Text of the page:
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Urban drainage must be sustainable

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Drain and sewer systems in urban areas were developed to deal with the immediate problem of getting rid of wastewater and surface water. Initially that was done by utilising ditches and natural watercourses for the disposal of sewage and household waste, and as time went by those channels were gradually culverted and formally converted to combined sewers

The impact of that was soon felt on larger rivers as they were over-run with sewage. In response, interceptor sewers were constructed which took the daily foul flows to sewage treatment facilities.

However, overflows remained in place to enable combined foul and surface water peak flows to discharge into both rivers and the sea.

It was eventually recognised that building separate systems for foul sewage and surface water sewers would dramatically improve our ability to treat foul sewage while at the same time clean up discharges from surface water. As the pace of development increased, however, there was a growing awareness that there was a downside, in that the natural flow of smaller streams was being changed dramatically.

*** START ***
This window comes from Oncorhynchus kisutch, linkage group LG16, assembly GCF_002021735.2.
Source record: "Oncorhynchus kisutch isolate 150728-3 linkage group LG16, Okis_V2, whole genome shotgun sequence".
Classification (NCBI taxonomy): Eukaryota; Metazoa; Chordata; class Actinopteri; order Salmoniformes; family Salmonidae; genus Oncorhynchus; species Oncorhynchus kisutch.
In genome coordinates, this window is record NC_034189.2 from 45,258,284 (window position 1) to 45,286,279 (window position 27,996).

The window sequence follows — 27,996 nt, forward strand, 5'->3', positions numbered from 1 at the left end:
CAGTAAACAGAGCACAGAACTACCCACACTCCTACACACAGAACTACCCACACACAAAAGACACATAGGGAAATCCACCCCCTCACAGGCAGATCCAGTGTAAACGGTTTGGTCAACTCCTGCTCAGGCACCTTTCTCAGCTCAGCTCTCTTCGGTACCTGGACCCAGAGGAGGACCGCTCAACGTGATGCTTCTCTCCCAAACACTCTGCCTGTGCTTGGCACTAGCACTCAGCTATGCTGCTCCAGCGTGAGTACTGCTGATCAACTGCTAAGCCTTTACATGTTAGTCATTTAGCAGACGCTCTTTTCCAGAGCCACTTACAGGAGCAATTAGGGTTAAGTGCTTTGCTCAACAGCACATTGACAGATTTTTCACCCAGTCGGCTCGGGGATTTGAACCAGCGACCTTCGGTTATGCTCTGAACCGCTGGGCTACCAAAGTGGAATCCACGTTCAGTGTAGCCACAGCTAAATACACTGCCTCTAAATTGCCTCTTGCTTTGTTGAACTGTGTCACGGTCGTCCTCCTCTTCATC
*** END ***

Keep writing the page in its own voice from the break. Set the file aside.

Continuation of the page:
For long periods base flows in river systems would be reduced; then at times of rainfall the flows would be turned into a torrent, in turn leading to damage to flora and fauna and the erosion of banks, or possibly even flash flooding.

The reasons for that is that, when rain falls onto a greenfield site, the majority of the water soaks into the ground with only a small percentage resulting in direct contributory flow to watercourses. As development takes place sewers carry the flow direct to watercourses, resulting in an increase in the quantity of water and a decrease in its quality and in the time it takes to get the water to the river. That reduces the amount of water reaching underground strata, which depletes a major resource and increases the potential for flooding.

Sustainable urban drainage systems (SUDs) is a concept that focuses decisions about drainage on the environment and the community. It considers surface run-off quantity equally with the amenity value of water in the built environment.